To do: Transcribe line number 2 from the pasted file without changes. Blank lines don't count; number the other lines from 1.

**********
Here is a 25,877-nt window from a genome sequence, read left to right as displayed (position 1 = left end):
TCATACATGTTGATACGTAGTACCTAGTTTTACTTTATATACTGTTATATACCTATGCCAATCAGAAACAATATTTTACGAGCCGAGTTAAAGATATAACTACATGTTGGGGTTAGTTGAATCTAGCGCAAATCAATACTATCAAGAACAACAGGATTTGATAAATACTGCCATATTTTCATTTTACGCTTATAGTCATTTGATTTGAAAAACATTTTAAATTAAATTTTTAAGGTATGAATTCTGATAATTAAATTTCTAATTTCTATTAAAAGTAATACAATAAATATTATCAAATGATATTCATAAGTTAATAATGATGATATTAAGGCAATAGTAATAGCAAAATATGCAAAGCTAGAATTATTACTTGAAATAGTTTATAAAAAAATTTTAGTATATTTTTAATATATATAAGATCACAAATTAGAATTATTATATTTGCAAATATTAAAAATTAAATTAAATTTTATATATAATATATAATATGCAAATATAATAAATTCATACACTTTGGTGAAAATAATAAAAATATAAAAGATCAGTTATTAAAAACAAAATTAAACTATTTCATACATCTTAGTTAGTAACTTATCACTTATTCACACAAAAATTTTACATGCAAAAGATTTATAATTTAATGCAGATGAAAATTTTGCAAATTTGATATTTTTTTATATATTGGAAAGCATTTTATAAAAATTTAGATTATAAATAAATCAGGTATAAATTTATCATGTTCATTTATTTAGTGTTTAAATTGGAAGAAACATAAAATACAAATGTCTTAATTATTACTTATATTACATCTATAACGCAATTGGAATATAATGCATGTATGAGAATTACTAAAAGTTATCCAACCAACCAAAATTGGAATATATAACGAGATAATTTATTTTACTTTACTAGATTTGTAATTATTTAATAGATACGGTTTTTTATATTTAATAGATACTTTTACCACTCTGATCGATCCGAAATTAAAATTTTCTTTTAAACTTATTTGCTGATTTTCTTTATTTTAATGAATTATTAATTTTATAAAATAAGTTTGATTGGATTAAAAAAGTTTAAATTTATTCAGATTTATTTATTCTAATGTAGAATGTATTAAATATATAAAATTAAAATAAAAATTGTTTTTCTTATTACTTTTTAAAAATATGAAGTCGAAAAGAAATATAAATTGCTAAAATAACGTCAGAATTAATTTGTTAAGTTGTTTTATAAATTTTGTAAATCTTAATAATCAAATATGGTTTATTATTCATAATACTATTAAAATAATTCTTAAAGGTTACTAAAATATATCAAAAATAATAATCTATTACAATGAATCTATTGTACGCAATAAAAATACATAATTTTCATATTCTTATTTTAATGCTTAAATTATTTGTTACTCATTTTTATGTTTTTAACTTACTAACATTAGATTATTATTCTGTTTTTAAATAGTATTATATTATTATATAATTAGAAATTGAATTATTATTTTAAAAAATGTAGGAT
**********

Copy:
TCATACATGTTGATACGTAGTACCTAGTTTTACTTTATATACTGTTATATACCTATGCCAATCAGAAACAATATTTTACGAGCCGAGTTAAAGATATAACTACATGTTGGGGTTAGTTGAATCTAGCGCAAATCAATACTATCAAGAACAACAGGATTTGATAAATACTGCCATATTTTCATTTTACGCTTATAGTCATTTGATTTGAAAAACATTTTAAATTAAATTTTTAAGGTATGAATTCTGATAATTAAATTTCTAATTTCTATTAAAAGTAATACAATAAATATTATCAAATGATATTCATAAGTTAATAATGATGATATTAAGGCAATAGTAATAGCAAAATATGCAAAGCTAGAATTATTACTTGAAATAGTTTATAAAAAAATTTTAGTATATTTTTAATATATATAAGATCACAAATTAGAATTATTATATTTGCAAATATTAAAAATTAAATTAAATTTTATATATAATATATAATATGCAAATATAATAAATTCATACACTTTGGTGAAAATAATAAAAATATAAAAGATCAGTTATTAAAAACAAAATTAAACTATTTCATACATCTTAGTTAGTAACTTATCACTTATTCACACAAAAATTTTACATGCAAAAGATTTATAATTTAATGCAGATGAAAATTTTGCAAATTTGATATTTTTTTATATATTGGAAAGCATTTTATAAAAATTTAGATTATAAATAAATCAGGTATAAATTTATCATGTTCATTTATTTAGTGTTTAAATTGGAAGAAACATAAAATACAAATGTCTTAATTATTACTTATATTACATCTATAACGCAATTGGAATATAATGCATGTATGAGAATTACTAAAAGTTATCCAACCAACCAAAATTGGAATATATAACGAGATAATTTATTTTACTTTACTAGATTTGTAATTATTTAATAGATACGGTTTTTTATATTTAATAGATACTTTTACCACTCTGATCGATCCGAAATTAAAATTTTCTTTTAAACTTATTTGCTGATTTTCTTTATTTTAATGAATTATTAATTTTATAAAATAAGTTTGATTGGATTAAAAAAGTTTAAATTTATTCAGATTTATTTATTCTAATGTAGAATGTATTAAATATATAAAATTAAAATAAAAATTGTTTTTCTTATTACTTTTTAAAAATATGAAGTCGAAAAGAAATATAAATTGCTAAAATAACGTCAGAATTAATTTGTTAAGTTGTTTTATAAATTTTGTAAATCTTAATAATCAAATATGGTTTATTATTCATAATACTATTAAAATAATTCTTAAAGGTTACTAAAATATATCAAAAATAATAATCTATTACAATGAATCTATTGTACGCAATAAAAATACATAATTTTCATATTCTTATTTTAATGCTTAAATTATTTGTTACTCATTTTTATGTTTTTAACTTACTAACATTAGATTATTATTCTGTTTTTAAATAGTATTATATTATTATATAATTAGAAATTGAATTATTATTTTAAAAAATGTAGGAT